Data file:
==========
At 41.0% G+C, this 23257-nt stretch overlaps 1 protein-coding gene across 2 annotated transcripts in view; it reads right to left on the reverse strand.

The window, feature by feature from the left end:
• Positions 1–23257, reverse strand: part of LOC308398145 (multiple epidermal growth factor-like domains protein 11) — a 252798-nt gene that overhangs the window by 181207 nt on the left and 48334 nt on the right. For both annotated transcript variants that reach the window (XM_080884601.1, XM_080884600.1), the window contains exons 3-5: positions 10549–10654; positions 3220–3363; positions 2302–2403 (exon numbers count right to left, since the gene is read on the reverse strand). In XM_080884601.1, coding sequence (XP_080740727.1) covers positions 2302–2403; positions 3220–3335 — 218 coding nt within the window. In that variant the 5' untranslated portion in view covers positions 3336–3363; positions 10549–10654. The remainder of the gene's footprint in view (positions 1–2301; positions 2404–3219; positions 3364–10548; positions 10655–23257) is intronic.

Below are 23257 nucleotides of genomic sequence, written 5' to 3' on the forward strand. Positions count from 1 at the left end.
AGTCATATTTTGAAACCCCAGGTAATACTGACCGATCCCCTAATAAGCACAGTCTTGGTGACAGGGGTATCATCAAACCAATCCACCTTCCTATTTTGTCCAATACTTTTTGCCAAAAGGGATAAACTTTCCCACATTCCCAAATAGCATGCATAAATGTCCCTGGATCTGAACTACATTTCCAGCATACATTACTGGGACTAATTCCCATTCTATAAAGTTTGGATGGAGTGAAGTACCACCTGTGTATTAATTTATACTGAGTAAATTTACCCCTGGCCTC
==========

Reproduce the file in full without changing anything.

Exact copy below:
At 41.0% G+C, this 23257-nt stretch overlaps 1 protein-coding gene across 2 annotated transcripts in view; it reads right to left on the reverse strand.

The window, feature by feature from the left end:
• Positions 1–23257, reverse strand: part of LOC308398145 (multiple epidermal growth factor-like domains protein 11) — a 252798-nt gene that overhangs the window by 181207 nt on the left and 48334 nt on the right. For both annotated transcript variants that reach the window (XM_080884601.1, XM_080884600.1), the window contains exons 3-5: positions 10549–10654; positions 3220–3363; positions 2302–2403 (exon numbers count right to left, since the gene is read on the reverse strand). In XM_080884601.1, coding sequence (XP_080740727.1) covers positions 2302–2403; positions 3220–3335 — 218 coding nt within the window. In that variant the 5' untranslated portion in view covers positions 3336–3363; positions 10549–10654. The remainder of the gene's footprint in view (positions 1–2301; positions 2404–3219; positions 3364–10548; positions 10655–23257) is intronic.

Below are 23257 nucleotides of genomic sequence, written 5' to 3' on the forward strand. Positions count from 1 at the left end.
AGTCATATTTTGAAACCCCAGGTAATACTGACCGATCCCCTAATAAGCACAGTCTTGGTGACAGGGGTATCATCAAACCAATCCACCTTCCTATTTTGTCCAATACTTTTTGCCAAAAGGGATAAACTTTCCCACATTCCCAAATAGCATGCATAAATGTCCCTGGATCTGAACTACATTTCCAGCATACATTACTGGGACTAATTCCCATTCTATAAAGTTTGGATGGAGTGAAGTACCACCTGTGTATTAATTTATACTGAGTAAATTTACCCCTGGCCTC